The previous investigations revealed that brain had a unique PUFA composition with low level of EPA in contrast to high level of AA and DHA, and the lower level of EPA was maintained by several pathways including rapid metabolism by β-oxidation and lower recycling within brain phospholipids [33, 34]. Also, Freund Levi et al. evaluated the transfer of ω3 PUFAs (DHA-rich) to the brain by oral supplementation in patients with Alzheimer’s disease (AD). So, their investigation revealed that EPA and DHA levels increased both in plasma and cerebrospinal fluid (CSF) and the increase of EPA in plasma was correlated with those in CSF levels, but there was no correlation between each DHA variation in plasma and CSF [35]. Furthermore, in this study there was an important observation that the more the DHA level increased in CSF the greater the change in AD biomarker (phosphorylated tau) in CSF. This study revealed that EPA transfer to the brain across the human blood brain barrier was much higher compared with DHA. These observations may also indicate a benefit of EPA supplement in patients with cognitive impairment.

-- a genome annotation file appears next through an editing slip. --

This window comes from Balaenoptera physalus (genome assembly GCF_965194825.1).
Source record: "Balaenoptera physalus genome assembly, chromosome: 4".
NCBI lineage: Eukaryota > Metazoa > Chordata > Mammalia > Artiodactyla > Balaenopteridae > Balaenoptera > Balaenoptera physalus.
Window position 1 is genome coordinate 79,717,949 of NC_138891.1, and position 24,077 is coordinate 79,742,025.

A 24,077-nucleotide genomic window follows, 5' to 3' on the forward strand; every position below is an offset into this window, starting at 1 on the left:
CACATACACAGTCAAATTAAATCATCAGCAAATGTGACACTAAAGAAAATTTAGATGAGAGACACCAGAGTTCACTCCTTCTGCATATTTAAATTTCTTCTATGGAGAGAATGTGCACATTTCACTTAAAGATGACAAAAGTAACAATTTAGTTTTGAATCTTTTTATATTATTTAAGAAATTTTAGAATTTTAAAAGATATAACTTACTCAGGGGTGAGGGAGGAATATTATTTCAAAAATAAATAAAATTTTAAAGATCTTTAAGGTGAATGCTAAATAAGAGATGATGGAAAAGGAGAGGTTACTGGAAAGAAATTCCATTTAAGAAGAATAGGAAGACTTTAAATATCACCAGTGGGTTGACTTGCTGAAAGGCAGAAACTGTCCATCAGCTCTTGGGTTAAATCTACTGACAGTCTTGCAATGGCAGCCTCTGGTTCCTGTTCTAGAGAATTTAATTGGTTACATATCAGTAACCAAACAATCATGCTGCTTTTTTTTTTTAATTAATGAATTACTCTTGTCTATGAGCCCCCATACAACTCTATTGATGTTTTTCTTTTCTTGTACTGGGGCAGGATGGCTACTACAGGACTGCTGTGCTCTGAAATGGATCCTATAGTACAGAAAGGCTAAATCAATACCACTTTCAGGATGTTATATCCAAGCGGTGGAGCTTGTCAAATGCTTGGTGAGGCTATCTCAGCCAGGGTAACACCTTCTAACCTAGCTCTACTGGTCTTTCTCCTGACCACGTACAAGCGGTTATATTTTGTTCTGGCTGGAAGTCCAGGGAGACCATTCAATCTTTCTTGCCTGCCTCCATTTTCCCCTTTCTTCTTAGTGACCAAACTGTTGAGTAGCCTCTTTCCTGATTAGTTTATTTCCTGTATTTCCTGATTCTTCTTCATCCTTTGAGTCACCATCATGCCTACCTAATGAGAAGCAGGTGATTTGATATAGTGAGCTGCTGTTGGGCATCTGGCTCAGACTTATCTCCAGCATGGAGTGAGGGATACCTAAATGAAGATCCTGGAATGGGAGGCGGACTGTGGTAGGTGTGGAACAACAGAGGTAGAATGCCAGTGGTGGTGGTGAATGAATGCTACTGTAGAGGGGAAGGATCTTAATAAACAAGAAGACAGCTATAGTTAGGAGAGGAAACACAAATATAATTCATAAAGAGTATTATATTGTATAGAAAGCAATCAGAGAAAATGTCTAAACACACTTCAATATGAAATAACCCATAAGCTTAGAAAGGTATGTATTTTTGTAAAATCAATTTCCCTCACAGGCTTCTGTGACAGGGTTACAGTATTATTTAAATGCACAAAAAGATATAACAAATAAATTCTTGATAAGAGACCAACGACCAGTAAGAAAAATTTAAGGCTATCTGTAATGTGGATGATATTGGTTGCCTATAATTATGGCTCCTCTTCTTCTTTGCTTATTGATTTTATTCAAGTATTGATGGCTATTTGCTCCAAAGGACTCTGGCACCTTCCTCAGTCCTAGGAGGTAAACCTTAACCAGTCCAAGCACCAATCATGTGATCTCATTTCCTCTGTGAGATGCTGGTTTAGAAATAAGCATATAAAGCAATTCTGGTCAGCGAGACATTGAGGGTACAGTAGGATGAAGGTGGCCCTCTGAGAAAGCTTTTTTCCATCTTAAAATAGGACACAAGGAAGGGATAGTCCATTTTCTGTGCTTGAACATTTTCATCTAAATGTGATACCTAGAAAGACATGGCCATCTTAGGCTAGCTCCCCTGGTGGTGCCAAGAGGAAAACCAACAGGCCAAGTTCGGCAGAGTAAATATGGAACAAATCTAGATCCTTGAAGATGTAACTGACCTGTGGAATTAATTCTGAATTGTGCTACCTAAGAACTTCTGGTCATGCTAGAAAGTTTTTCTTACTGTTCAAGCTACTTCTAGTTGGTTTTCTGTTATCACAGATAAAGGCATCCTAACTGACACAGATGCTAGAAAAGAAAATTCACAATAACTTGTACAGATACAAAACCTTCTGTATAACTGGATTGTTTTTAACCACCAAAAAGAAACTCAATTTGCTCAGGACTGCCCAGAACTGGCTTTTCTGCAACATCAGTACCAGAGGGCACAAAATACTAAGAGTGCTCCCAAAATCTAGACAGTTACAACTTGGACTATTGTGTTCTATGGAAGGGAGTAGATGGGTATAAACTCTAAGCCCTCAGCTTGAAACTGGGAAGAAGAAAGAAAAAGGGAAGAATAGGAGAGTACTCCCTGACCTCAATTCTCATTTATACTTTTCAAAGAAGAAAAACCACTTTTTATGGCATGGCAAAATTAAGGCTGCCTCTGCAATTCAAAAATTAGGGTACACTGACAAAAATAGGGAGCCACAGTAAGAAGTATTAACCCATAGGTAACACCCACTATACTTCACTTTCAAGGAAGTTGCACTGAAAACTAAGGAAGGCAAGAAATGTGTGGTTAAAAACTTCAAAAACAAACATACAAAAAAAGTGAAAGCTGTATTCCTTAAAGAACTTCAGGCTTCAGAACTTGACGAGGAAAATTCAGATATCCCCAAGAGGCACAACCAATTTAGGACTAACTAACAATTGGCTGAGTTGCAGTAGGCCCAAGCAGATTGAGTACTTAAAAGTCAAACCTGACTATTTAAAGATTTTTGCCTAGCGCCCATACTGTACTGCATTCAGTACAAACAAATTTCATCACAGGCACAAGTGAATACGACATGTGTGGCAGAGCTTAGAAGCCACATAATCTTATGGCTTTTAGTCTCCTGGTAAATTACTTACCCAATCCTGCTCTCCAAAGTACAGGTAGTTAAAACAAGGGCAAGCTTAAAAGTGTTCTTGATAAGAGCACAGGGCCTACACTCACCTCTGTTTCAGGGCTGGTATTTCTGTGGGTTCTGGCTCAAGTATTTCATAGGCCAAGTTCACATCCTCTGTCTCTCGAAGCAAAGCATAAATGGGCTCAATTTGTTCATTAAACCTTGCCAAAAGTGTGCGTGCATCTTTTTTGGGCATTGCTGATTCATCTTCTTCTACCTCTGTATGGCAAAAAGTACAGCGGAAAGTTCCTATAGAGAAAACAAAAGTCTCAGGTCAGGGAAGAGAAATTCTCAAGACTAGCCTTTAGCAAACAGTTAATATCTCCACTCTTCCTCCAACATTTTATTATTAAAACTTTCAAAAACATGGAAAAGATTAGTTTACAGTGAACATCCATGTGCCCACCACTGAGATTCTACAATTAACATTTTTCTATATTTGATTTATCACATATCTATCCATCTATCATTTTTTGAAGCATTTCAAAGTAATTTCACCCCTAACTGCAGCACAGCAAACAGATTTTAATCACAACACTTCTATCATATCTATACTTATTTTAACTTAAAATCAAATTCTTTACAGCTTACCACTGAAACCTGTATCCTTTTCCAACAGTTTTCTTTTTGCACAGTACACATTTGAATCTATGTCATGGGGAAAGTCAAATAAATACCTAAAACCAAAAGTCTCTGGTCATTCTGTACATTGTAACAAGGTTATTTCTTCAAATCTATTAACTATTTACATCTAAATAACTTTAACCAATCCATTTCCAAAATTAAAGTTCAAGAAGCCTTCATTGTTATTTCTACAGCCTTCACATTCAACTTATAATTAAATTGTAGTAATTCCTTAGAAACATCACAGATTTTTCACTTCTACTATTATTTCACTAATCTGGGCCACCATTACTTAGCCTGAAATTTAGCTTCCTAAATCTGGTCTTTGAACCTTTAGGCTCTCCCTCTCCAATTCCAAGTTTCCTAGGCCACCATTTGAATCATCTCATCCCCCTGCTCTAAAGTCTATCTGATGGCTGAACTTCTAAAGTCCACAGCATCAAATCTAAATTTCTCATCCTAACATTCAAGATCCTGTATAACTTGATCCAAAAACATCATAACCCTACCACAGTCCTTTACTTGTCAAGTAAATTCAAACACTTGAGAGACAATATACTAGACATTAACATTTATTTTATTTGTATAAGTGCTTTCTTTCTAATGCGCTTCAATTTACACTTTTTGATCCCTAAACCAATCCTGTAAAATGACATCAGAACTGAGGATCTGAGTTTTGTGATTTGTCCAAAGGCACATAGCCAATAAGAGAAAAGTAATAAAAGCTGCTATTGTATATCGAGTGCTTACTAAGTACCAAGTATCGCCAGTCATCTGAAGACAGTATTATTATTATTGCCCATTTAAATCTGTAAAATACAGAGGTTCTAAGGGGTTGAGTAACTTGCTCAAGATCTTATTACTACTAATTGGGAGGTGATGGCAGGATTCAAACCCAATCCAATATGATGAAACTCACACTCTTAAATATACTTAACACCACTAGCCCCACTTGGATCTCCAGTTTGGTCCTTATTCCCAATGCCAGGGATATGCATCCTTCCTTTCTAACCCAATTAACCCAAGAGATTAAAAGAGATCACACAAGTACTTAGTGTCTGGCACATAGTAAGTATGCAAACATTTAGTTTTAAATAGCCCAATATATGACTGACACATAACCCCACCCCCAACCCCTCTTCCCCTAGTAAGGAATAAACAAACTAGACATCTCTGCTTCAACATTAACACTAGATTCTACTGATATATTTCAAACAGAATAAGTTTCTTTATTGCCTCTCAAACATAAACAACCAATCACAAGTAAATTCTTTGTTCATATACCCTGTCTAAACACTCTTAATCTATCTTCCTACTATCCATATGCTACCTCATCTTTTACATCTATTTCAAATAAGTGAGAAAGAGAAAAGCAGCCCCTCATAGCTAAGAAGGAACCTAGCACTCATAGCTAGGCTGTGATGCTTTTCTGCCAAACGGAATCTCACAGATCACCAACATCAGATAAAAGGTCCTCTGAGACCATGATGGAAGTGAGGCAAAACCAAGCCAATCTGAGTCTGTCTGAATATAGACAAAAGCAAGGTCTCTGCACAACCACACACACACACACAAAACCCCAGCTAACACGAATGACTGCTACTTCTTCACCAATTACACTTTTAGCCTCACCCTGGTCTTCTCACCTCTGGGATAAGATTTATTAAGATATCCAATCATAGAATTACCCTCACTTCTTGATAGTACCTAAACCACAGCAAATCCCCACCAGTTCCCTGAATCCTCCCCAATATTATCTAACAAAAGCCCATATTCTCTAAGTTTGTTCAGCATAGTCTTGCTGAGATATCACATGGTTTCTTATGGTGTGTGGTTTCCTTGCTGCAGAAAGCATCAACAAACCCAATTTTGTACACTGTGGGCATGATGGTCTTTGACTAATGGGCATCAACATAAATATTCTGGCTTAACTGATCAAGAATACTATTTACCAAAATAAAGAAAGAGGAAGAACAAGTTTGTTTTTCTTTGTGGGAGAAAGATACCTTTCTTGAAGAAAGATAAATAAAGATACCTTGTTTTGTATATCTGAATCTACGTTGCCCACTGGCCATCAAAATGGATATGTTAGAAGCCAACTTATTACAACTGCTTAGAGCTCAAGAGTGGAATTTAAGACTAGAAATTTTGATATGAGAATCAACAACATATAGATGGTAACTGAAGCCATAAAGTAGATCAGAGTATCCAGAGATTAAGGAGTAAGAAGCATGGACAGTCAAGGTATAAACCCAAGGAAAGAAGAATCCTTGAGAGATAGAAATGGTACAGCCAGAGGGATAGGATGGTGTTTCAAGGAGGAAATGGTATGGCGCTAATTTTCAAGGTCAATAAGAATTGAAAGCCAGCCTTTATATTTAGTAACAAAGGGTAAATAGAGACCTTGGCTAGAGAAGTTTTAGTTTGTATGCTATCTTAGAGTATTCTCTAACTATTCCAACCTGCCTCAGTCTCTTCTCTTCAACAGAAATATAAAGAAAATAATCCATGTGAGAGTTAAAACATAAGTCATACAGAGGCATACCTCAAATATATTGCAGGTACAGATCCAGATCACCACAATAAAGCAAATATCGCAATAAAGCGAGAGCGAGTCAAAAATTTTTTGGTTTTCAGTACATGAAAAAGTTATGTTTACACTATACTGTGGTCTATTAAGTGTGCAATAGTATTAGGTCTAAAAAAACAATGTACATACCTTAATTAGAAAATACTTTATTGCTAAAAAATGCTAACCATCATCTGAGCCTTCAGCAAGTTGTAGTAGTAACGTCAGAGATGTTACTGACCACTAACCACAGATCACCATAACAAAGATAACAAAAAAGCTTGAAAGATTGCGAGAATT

Limitations of this study were as follows. The estimation of WMH was only semiquantitatively performed and this may potentially affect our ability to accurately estimate the true relationship between ω3 PUFA and WMH. The subjects with atherosclerotic factors, such as dyslipidemia, diabetes, or smoking, were underrepresented in the same population and these 3 risk factors were not related to the progression in WMH. This may be related to patient backgrounds, since half of the patients in the study had received various examinations for physical checkup. In addition, only FLAIR images were used for evaluating WMH, although we had data from T1 and T2 weighted images. Therefore, other ischemic lesions may be missed.

In conclusions, this study suggested that the progression of WMH in presenile patients was associated with a low serum EPA/AA ratio, as well as aging, female sex, hypertension, and the presence of ICA plaques, and accompanied minimal, but significant, deterioration in cognitive function. Sufficient ω3 PUFA intake may be useful in preventing cognitive impairment prior to clinical development.

Conflict of Interests

The authors did not have any conflict of interests in this paper.